A Washington, D.C., memorial for those killed Sunday in Orlando. (Victoria Pickering / CC BY-SA 2.0)

In the day since a deadly attack at the Orlando, Fla., gay nightclub Pulse left 49 people dead and many wounded, horrified Americans have been trying to make sense of the shooter’s motives.

Was it an act of terrorism, or was it a hate crime?

As Truthdig’s Juan Cole wrote Monday, killer Omar Mateen was ultimately an “unbalanced and extremely prejudiced individual who bought two semi-automatic weapons only last week and then committed a mass shooting against a group against which he was bigoted.”

But many want to know whether his faith affected his beliefs about the LGBT community. Seddique Mateen has said that his son’s actions were not motivated by religion, but by prejudice. He explains that a few months before the shooting, his son got angry when he saw two men kissing on the street. Omar Mateen’s friends and religious leaders give conflicting reports on his zealotry.

Many American Muslims (and Mateen was an American) are supportive of LGBT rights. In fact, a 2015 Pew poll found that American Muslims are nearly as likely to support gay marriage as American Christians (42 percent to 44 percent respectively).

Of course, there are always outliers. Take, for example, Muslim scholar Farrokh Sekaleshfar, who was invited to speak at the Husseini Islamic Center near Orlando just weeks before the deadliest shooting in recent American history.

Although Sekaleshfar’s March 29 speech was given behind closed doors, there is earlier evidence of his feelings toward LGBT people. Sarah McClure at Fusion reports:

Only three years before, in another U.S. speaking engagement, the scholar and sheikh had described in characteristically sotto voce what it meant to do the compassionate thing for gay people:

“Death is the sentence. There’s nothing to be embarrassed about this. Death is the sentence.”

He continued: “We have to have that compassion for people. With homosexuals, it’s the same. Out of compassion, let’s get rid of them now.”

Since the Orlando shooting, he has backtracked on these statements. “I am totally against the barbaric act of violence that has happened,” he told Fusion. “In no way at all can such a killing be justified Islamically.” Fusion then asked about his comments regarding gays and lesbians:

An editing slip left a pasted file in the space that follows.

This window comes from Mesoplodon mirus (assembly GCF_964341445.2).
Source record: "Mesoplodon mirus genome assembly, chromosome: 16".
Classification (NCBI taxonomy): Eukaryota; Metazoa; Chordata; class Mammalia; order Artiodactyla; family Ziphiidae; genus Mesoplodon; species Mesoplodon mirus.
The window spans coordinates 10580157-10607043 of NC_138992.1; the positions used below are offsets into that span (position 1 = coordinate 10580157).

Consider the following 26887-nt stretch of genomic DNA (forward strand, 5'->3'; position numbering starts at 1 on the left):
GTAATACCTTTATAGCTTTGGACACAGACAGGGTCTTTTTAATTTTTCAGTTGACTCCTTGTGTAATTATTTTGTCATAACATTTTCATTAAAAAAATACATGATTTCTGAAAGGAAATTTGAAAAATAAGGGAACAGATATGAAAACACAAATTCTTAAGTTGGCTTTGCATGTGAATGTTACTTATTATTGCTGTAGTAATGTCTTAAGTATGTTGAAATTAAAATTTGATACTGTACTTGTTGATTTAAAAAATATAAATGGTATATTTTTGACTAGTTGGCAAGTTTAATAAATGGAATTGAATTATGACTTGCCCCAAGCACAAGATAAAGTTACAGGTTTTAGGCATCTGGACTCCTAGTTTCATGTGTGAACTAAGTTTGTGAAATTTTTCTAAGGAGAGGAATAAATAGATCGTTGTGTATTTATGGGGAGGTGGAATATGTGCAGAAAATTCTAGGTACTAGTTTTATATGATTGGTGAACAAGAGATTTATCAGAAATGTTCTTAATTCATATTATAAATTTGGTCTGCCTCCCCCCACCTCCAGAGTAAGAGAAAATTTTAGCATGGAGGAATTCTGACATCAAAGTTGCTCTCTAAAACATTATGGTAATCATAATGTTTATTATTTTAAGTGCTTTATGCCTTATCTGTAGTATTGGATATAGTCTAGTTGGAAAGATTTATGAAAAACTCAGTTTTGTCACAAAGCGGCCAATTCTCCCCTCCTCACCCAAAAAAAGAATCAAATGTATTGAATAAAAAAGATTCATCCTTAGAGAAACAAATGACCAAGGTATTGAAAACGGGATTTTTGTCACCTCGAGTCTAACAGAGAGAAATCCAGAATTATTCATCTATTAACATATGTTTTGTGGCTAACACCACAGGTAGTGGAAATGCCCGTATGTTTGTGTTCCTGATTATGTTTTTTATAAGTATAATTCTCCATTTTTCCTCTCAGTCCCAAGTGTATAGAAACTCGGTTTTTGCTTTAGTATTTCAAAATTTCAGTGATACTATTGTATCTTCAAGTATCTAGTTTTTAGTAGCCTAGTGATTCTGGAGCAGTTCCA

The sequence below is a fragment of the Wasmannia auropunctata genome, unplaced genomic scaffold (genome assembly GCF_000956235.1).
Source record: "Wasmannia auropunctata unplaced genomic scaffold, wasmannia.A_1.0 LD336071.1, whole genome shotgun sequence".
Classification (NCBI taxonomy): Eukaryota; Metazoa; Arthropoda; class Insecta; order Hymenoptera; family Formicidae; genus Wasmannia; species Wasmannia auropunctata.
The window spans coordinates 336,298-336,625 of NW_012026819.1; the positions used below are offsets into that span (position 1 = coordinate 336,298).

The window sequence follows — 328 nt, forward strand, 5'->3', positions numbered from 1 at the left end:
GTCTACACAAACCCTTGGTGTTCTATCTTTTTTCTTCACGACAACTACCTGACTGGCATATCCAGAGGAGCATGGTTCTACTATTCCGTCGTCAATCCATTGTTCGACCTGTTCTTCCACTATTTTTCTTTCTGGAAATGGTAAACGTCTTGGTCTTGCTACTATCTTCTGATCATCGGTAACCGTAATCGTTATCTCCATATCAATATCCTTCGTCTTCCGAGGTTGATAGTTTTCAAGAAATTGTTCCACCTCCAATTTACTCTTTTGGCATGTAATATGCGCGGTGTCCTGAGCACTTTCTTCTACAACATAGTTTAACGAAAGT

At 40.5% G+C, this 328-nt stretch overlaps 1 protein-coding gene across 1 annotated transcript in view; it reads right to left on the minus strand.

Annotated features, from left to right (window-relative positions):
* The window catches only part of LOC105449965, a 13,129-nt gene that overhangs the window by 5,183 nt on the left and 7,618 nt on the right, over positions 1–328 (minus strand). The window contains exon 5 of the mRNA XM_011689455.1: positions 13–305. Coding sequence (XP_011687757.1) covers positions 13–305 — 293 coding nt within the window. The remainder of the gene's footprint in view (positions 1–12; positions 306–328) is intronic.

Sekaleshfar called his approach an “academic discussion” in which he was describing the “theoretical angle as to what Islam says.”

“I never gave the call to a death sentence,” he said, adding that lines of his 2013 speech had been taken out of context. “I was explaining what Islamic law—in a country whose people democratically desired Islamic law to be exercised—states in relation to NOT homosexuals, but rather in relation to when the act of anal copulation is executed in such an aforementioned public,” he said.

The Husseini Islamic Center, which condemned the Orlando shooting, told Fusion that “the singular views of guest speakers do not represent those” of the center. It added that “nothing, absolutely nothing, can justify yesterday’s atrocious actions.”

If anything, Sekaleshfar’s statements reflect the changing nature and contradictions inherent in many religions. One can also point out, for example, how many violent acts are committed by white males; or, as The New York Times reported last year, “[s]ince Sept. 11, 2001, nearly twice as many people have been killed by white supremacists, antigovernment fanatics and other non-Muslim extremists than by radical Muslims.” And yet you don’t hear a certain presidential candidate arguing for the deportation of KKK members.

So while Sekaleshfar, and perhaps Mateen, may represent a tiny portion of bigoted Islamic beliefs, it’s important to remember that the Muslim community as a whole is vast and complicated, and it cannot be summed up by the views of a handful of men. Read, for example, the Muslim Alliance for Sexual and Gender Diversity’s statement, released just hours after the shooting:

This tragedy cannot be neatly categorized as a fight between the LGBTQ community and the Muslim community. As LGBTQ Muslims, we know that there are many of us who are living at the intersections of different communities and identities, and we recognize the complexity of these experiences. No community is a monolith …

We reject attempts to perpetuate hatred against our LGBTQ communities as well as our Muslim communities. We ask all people to resist forces of division and hatred, and to stand against homophobia and transphobia, as well as against Islamophobia and anti-Muslim bigotry.

Many in the media want to make this issue about radical religion and ties to Islamic State, but such headlines mask the true complexities (and contradictions) of religion and homophobia. Homophobia is rampant in other religions, as The Intercept explains:

It’s also true that parts of Islamic doctrine contain all sorts of horrible views on LGBTs, women, and other issues. But exactly the same is true of both the Christian Bible and Jewish Talmud. When it comes to Jews and Christians, people instinctively understand how bigoted and deceitful it is to cherry-pick particularly offensive excerpts from their holy books and use them to demonize all contemporary Christians and Jews.

The mainstream media’s devotion to finding Mateen’s religious and terrorist motivations overlooks what is really to blame in a country with over 100 mass shootings in 2016 alone: easy access to extremely lethal firearms. Until and unless this country can stop focusing on racially charged stereotypes and fear of religious minorities, the true root of America’s mass gun violence will never be exposed.

—Posted by Emma Niles

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